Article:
O'Gara at the Aviva Stadium. Dan Sheridan/INPHO

'It’s a home game for me too' - O'Gara and La Rochelle chase second title

The former Ireland international was in relaxed form ahead of tomorrow’s clash with Leinster.

IT’S A HOME final for Leinster, a chance for revenge against the team who beat them in last year’s decider. 14 Grand Slam winners in the starting XV, with plenty of other notable stories in their matchday 23.

And yet, when he strolled into the media room at the Aviva Stadium today in his red hoodie, Ronan O’Gara was instantly the star attraction.

The La Rochelle head coach was in relaxed, jovial form. He joked that his turquoise hoodie was in the wash and that he’s saving his green one for tomorrow. O’Gara let us know that he had a lovely run around UCD this morning, but wasn’t unsurprisingly wasn’t invited into Leinster’s training centre.

He also gave a shout-out to Majella Smyth, the head groundsman at the Aviva Stadium, after fielding a question about the size of the pitch.

O’Gara’s players are relaxed too. There was no sense of nervousness from them as they went through their captain’s run. O’Gara said he looked at a group of La Rochelle forwards this morning, all of them messing and laughing, and said you couldn’t have guessed they have a big final ahead of them.

But make no mistake, the reigning champions will be in business mode when the whistle blows at 4.45pm tomorrow. It will be a special encounter in this third game against Leinster in three consecutive seasons. All the more so for O’Gara back on Irish soil.

“It’s a home game for me too, you forget,” said O’Gara.

“I have such great memories in this stadium. The minute I walked through, I was like I can’t believe I’m here.

ronan-ogara O'Gara at La Rochelle's captain's run. Billy Stickland / INPHO Billy Stickland / INPHO / INPHO

“You’re in a bit of a time warp because you’re focused, but when you stand back from it, it will be a fantastic occasion and there’s a lot to be proud of but now is not the moment to be reflective. It’s time to drive on, get the best out of our players.”

The theme of ‘driving on’ came up repeatedly during O’Gara’s 25 minutes with the media. La Rochelle reached the peak of the Champions Cup last season and have no intention of coming down. They want their second title before going on to chase their first-ever Top 14 crown in the weeks to come.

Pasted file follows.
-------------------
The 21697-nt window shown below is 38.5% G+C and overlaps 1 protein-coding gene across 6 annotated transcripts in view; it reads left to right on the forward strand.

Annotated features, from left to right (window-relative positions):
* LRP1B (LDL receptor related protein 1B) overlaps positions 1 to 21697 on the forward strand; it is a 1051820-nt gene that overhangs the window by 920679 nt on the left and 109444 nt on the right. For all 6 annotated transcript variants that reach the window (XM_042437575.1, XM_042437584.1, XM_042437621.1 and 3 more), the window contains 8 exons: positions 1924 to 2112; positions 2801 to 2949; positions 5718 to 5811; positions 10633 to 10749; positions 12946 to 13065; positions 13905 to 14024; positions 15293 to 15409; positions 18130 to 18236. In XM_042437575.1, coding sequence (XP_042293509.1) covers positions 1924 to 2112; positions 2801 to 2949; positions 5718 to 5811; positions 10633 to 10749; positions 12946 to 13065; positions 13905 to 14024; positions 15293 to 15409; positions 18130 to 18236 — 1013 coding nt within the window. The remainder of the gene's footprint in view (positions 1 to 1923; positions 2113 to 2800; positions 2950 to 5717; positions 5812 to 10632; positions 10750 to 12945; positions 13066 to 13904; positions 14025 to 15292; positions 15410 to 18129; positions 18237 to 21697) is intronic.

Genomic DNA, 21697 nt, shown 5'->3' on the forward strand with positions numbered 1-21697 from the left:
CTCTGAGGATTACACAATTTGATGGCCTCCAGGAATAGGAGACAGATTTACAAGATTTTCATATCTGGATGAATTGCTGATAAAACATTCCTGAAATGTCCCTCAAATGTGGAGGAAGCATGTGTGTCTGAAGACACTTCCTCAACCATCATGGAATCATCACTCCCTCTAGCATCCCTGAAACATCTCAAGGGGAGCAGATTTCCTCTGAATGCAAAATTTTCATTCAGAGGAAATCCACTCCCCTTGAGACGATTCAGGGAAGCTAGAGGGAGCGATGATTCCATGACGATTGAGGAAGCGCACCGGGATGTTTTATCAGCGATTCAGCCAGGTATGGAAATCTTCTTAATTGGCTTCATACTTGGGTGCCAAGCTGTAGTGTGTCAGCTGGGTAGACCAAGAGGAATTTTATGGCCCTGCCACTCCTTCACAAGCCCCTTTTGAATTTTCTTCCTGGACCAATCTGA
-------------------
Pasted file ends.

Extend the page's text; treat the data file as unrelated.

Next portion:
Domestic matters have been parked for now and O’Gara can’t wait to see how his players handle the challenge of being away for this final.

“We’ll either grow or shrink,” said O’Gara.

“What I’ve seen from my boys is they love it, they care for each other, they’ve prepared all season for this game and it’s to be attacked rather than be feared. As a player, I would have been damn nervous, as a coach I’m extremely excited about it.

“Where else do you want to be? It’s a Heineken Cup final in Dublin and we’re ready to go.

“Leinster are going to have purple patches, for sure. It’s how we manage those pressure moments that will decide how the game goes.

“Over the 80 minutes, there should be enough of an opportunity for us to play rugby, to impose our game, that’s what we’re banking on as opposed to taking the home crowd on full-on, you know.”

O’Gara highlighted the excellent work of his counterpart, Leo Cullen, who was his team-mate in Ireland squads over the years.

While La Rochelle have focused on themselves ahead of this final, O’Gara knows Leinster will be well prepared.

ronan-ogara O'Gara said he has great respect for Leo Cullen. Dan Sheridan / INPHO Dan Sheridan / INPHO / INPHO

“I have huge time for Leo,” said O’Gara. “I like his family, he has huge humility, he always passes the credit to someone else but he has a huge role in it, a massive role.

“As a player, he was very intelligent and the ruthless side of our game is that one of us is going to be happy tomorrow night, the two of us can’t be.

“One of us is going to be down for a period of time, then you pick yourself up and go again. He has seen how that works. He has got a good family, he’s a really good guy, he’s got a really good coaching team, a lot of smart guys. 

“What’s different from the final last year? That would be Andrew Goodman who I coached in the Crusaders. He’s very, very smart. I know he has something up his sleeve or two, he always does. He’s got a good mentality that he’ll laugh about it before and after the event. He either rubs salt in my wound or we have the solution for his play, that’s the enjoyment of it.

“This is where you want to be.”

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